The Real Me

Georgia O’Brien Patrick

I am a knowledge worker, writer, journalist, storyteller, and consultant to leaders in a wide variety of professions and industries. I am a founder, widow, and catalyst. I am not a therapist or coach.

More than anything, I love humans, brain science, and consolidating world-leading thinking, education, and services to facilitate change.

Credit: Tom Patrick

Curiosity and creativity drive me. I take in life and conversations as offerings and suggestions and not orders or commands. I believe in keeping minds and doors open so we can see thousands of options—then make a decision. I grew up with a custom-built oversized sandbox that accommodated a deep pile of sand plus all of the neighborhood playmates and all the tools they brought with them. For hours we talked our stories and built entire cities, then went home for dinner.

This shapes most of my life decisions. Invite others in to play and keep the conversation going until the new world emerges, with your own hands.

My StrengthsFinder Signature Themes: Strategic, Maximizer, Activator, Achiever, Individualization. I hear the uniqueness in each person’s life and story.

What I think I can do very well is serve as a catalyst in the gifted professionals’ stories. I can serve as a translator to evaluate and distill the most powerful findings in integrative organizational neuroscience. From that, we can create usable learnings and applications moving us to answer to tough challenges that, until now, wouldn’t budge.

What’s it like to have me as your friend or consultant?

It’s like the best dinner party, ever. Because I’ve gotten to know you and find you fascinating, I want to continue the conversation and start to share your story with a few others who will always remember this day as when Georgia introduced you to someone else wanting to learn from you. Lots of laughter, favorite foods, and belonging.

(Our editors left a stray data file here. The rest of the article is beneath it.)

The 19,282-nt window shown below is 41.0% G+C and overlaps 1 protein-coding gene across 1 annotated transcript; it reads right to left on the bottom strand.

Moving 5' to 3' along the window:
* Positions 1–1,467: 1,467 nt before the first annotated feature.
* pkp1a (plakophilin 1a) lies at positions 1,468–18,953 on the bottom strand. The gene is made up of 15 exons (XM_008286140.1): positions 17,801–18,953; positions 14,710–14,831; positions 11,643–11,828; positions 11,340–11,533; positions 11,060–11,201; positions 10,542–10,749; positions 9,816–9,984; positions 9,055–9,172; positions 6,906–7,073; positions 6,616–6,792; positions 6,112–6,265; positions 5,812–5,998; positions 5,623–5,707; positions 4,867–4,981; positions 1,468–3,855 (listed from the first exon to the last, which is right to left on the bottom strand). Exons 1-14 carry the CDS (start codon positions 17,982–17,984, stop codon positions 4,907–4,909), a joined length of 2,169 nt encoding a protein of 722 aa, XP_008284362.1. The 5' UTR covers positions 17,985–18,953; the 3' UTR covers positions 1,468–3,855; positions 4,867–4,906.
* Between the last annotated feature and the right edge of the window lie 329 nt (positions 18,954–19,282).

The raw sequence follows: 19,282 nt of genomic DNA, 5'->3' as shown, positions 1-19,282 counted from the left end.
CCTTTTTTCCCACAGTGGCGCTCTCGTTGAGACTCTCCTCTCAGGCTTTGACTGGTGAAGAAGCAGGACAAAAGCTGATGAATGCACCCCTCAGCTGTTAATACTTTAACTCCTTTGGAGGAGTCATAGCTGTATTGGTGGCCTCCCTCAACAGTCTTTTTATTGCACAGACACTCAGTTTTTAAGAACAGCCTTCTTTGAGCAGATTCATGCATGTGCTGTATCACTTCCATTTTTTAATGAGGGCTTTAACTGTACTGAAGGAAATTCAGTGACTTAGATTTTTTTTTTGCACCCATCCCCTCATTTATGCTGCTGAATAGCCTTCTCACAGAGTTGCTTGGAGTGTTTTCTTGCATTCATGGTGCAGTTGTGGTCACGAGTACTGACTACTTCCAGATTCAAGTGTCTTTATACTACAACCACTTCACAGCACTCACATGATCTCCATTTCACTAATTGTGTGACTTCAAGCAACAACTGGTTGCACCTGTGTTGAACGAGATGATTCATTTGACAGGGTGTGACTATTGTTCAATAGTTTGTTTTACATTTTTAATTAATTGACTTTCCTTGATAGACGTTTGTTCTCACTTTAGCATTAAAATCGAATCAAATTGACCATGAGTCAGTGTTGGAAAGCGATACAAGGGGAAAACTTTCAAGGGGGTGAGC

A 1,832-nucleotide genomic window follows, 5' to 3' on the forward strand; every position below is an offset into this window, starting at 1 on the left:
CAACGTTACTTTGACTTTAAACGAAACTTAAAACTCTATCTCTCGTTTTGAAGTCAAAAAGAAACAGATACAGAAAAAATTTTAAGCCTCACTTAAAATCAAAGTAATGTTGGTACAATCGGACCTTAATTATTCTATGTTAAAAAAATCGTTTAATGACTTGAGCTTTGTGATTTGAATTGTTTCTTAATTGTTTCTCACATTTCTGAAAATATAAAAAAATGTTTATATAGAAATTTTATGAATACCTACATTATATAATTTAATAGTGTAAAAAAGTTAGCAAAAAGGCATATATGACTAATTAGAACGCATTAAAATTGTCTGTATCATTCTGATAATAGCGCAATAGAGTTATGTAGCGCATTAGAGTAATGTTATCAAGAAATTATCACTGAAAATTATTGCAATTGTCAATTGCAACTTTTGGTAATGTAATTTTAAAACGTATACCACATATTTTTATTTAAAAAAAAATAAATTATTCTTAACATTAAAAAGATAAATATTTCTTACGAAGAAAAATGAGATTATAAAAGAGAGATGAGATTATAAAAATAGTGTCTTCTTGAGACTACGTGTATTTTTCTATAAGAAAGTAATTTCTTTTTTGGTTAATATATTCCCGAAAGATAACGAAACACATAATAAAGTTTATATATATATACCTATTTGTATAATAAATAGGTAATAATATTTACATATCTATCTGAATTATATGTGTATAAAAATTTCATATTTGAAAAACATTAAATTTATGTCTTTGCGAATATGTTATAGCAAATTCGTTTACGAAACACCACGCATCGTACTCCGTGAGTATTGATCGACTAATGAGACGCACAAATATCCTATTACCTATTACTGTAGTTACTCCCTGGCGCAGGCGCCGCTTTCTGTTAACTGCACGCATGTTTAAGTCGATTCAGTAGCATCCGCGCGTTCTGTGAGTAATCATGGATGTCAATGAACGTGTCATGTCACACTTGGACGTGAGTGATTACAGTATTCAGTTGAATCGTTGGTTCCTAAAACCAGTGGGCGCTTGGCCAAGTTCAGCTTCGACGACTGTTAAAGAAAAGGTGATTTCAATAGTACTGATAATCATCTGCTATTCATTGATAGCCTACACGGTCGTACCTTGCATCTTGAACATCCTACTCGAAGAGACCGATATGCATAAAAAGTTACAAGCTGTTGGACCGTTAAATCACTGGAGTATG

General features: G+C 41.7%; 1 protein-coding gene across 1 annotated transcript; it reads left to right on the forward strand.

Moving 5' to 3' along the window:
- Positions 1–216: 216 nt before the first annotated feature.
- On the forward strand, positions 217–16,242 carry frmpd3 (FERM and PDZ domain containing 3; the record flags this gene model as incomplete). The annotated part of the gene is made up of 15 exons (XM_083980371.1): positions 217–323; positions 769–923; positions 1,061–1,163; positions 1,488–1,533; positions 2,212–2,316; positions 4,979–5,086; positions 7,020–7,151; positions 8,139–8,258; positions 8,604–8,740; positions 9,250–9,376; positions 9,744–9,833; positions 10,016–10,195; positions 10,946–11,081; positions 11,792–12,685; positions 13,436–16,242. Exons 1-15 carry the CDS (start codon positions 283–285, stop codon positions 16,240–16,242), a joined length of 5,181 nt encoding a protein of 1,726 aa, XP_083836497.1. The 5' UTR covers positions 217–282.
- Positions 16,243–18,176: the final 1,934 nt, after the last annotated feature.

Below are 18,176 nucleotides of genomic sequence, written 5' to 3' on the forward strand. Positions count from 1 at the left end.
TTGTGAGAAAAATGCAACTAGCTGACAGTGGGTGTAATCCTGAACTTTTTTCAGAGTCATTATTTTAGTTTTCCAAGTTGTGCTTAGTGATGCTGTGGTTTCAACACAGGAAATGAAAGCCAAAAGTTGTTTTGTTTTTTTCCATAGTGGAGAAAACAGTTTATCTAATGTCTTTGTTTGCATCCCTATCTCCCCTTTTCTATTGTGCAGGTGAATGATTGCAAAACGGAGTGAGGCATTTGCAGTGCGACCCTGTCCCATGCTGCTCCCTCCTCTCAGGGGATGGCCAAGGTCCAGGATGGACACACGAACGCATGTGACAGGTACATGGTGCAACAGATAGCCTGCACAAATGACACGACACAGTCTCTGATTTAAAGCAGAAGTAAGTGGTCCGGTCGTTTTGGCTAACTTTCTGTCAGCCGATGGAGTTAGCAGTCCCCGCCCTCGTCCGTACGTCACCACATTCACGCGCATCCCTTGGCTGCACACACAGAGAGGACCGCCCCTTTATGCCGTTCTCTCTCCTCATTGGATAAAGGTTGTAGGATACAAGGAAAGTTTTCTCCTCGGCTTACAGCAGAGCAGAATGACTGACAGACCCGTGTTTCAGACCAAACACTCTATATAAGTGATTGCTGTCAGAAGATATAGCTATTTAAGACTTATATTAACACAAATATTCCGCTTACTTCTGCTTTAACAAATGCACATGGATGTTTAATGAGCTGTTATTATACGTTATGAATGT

The professionals I work with…

Know they are smart, high achievers, and suspect or may have gotten a confirming assessment of giftedness traits

Prefer to work alone, love deep work, and struggle to communicate with people who are not as intense, as sensitive to time, and as clear as themself

Seek help getting big, complex stories out of their head and articulating their work through engaging visual stories instead of charts and text

Struggle with procrastination and delegation while still hoping I might be the one who truly understands their neurodiverse brain and will break through beliefs and stories that are holding them hostage

Believe with every fiber in their being in unconditional love and that every moment we have a choice of how we see ourselves and the world. They experience loneliness (even in a crowd) and prefer deep communication with people aligned to their source of consciousness.

Create products or services that are hard to sell, difficult to explain, extremely expensive or too unique to really fit into a box that is simple to understand.

How Did We Get Here?

First I was a writer.

I don’t recall the moment but the adults tell the story of Georgia O’Brien on the day they put a pad of lined paper and a pencil in my 5-year-old hands. What happened next was excitement, joy, wonder, and fierce concentration to form words, using the alphabet I just learned. The writing kept growing for multiple purposes and audiences. For internal purposes, I kept a journal and learned how that helped me understand what I was thinking and what I needed to write next. For existential reasons, I wrote essays, class assignments, and worked three years on the high school yearbook and then three years on the college yearbook Savitar—a paying job.

Before I got out of grade school, I got on the bus to classes in town to learn how to use a typewriter. This was way far ahead of keyboards and the internet. This was back when only secretaries and journalists were fast typists.

Both sides of my family had journalists and newspaper publishers. If there is a writing strand in DNA, I have it.

Credit: The Communicators

Next, I was a professional.

A professional calling can start as soon as you get your Social Security card at 16 and someone is willing to pay you for what you know to be a professional path of training and practice. While a student at the University of Missouri-Columbia School of Journalism, I got a paid job as a writer and then editor of the college yearbook, plus selected as one of the top five students and paid as a teaching assistant for the News 101 classes.

I worked every month for the next 50 years with communication and professionalism as the through line on a strategic path of career moves and writing for audiences (local then state then national then global). There’s another massive collection of writing just for the internal audience of one—and that’s me and all of my journals, notebooks, and second-brain note systems.

I noticed that most children my age loved toy stores and toys. I preferred the neighborhood office supply shops and could never have enough paper and different pens.